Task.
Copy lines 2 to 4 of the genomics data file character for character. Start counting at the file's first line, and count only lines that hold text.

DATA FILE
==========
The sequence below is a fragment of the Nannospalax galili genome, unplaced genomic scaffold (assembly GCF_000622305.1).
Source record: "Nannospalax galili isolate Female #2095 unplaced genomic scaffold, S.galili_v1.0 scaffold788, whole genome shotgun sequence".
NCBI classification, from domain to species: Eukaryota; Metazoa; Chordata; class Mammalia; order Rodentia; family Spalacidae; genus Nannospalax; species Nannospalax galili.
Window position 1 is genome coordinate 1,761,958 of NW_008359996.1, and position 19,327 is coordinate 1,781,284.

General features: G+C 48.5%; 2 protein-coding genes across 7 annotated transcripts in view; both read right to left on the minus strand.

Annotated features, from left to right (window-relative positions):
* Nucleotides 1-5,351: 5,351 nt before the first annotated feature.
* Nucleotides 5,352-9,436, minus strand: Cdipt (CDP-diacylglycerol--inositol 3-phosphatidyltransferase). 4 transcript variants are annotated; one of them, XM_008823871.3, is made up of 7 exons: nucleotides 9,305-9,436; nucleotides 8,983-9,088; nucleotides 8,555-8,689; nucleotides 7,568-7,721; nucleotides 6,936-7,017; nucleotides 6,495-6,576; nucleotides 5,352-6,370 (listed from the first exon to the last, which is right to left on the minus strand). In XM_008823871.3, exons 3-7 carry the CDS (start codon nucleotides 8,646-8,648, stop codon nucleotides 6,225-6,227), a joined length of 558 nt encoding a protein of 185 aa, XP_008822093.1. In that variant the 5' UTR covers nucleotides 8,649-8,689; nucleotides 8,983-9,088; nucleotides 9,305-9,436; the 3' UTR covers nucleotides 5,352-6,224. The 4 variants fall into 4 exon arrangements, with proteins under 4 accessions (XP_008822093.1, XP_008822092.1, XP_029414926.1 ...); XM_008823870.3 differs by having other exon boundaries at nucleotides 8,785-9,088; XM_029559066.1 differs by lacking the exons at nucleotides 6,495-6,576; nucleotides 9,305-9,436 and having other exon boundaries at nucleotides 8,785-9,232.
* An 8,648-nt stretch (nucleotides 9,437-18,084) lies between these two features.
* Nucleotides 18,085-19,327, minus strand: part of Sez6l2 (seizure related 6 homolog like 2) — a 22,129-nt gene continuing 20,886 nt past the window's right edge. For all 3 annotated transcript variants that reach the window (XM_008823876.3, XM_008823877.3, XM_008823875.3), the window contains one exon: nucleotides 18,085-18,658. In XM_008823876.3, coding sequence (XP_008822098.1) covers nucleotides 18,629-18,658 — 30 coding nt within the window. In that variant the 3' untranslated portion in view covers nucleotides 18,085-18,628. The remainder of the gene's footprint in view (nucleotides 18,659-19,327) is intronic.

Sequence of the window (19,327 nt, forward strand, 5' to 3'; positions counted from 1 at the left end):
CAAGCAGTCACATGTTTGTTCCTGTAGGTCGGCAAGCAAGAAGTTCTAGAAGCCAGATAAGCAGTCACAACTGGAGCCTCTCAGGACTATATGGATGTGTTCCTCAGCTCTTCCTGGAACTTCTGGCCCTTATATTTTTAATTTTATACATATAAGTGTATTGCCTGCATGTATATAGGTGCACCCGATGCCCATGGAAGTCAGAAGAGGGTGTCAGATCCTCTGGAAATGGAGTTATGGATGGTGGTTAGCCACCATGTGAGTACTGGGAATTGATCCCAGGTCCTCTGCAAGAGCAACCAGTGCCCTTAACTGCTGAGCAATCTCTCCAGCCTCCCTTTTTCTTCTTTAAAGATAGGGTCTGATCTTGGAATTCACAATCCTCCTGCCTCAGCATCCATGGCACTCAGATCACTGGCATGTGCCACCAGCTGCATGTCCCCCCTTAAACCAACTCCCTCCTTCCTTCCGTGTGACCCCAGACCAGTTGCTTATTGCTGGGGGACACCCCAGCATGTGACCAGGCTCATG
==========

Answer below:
Source record: "Nannospalax galili isolate Female #2095 unplaced genomic scaffold, S.galili_v1.0 scaffold788, whole genome shotgun sequence".
NCBI classification, from domain to species: Eukaryota; Metazoa; Chordata; class Mammalia; order Rodentia; family Spalacidae; genus Nannospalax; species Nannospalax galili.
Window position 1 is genome coordinate 1,761,958 of NW_008359996.1, and position 19,327 is coordinate 1,781,284.